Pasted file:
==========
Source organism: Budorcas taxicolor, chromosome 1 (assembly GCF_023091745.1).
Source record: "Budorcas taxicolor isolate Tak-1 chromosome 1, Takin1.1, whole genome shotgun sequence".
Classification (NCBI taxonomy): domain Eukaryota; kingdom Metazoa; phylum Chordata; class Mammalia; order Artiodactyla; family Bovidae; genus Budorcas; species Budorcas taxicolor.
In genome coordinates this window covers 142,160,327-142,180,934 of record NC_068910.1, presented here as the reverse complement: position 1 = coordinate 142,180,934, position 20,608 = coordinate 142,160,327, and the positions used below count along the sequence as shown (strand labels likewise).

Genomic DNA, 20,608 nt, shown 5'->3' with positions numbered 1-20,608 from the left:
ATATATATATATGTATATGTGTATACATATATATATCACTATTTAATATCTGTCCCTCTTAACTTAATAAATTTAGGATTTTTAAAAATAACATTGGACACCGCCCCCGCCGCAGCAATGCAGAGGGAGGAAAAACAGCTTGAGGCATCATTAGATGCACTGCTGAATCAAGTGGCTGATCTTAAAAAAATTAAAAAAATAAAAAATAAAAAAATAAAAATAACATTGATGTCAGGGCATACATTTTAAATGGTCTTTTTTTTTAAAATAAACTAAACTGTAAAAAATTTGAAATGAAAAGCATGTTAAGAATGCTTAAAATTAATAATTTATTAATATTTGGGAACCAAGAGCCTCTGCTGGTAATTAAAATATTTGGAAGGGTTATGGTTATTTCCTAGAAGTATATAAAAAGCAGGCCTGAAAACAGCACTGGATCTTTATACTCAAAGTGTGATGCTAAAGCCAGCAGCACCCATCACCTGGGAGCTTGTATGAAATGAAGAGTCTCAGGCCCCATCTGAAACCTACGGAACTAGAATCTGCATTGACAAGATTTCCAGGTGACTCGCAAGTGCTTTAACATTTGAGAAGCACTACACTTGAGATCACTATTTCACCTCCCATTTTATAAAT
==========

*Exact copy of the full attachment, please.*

Source organism: Budorcas taxicolor, chromosome 1 (assembly GCF_023091745.1).
Source record: "Budorcas taxicolor isolate Tak-1 chromosome 1, Takin1.1, whole genome shotgun sequence".
Classification (NCBI taxonomy): domain Eukaryota; kingdom Metazoa; phylum Chordata; class Mammalia; order Artiodactyla; family Bovidae; genus Budorcas; species Budorcas taxicolor.
In genome coordinates this window covers 142,160,327-142,180,934 of record NC_068910.1, presented here as the reverse complement: position 1 = coordinate 142,180,934, position 20,608 = coordinate 142,160,327, and the positions used below count along the sequence as shown (strand labels likewise).

Genomic DNA, 20,608 nt, shown 5'->3' with positions numbered 1-20,608 from the left:
ATATATATATATGTATATGTGTATACATATATATATCACTATTTAATATCTGTCCCTCTTAACTTAATAAATTTAGGATTTTTAAAAATAACATTGGACACCGCCCCCGCCGCAGCAATGCAGAGGGAGGAAAAACAGCTTGAGGCATCATTAGATGCACTGCTGAATCAAGTGGCTGATCTTAAAAAAATTAAAAAAATAAAAAATAAAAAAATAAAAATAACATTGATGTCAGGGCATACATTTTAAATGGTCTTTTTTTTTAAAATAAACTAAACTGTAAAAAATTTGAAATGAAAAGCATGTTAAGAATGCTTAAAATTAATAATTTATTAATATTTGGGAACCAAGAGCCTCTGCTGGTAATTAAAATATTTGGAAGGGTTATGGTTATTTCCTAGAAGTATATAAAAAGCAGGCCTGAAAACAGCACTGGATCTTTATACTCAAAGTGTGATGCTAAAGCCAGCAGCACCCATCACCTGGGAGCTTGTATGAAATGAAGAGTCTCAGGCCCCATCTGAAACCTACGGAACTAGAATCTGCATTGACAAGATTTCCAGGTGACTCGCAAGTGCTTTAACATTTGAGAAGCACTACACTTGAGATCACTATTTCACCTCCCATTTTATAAAT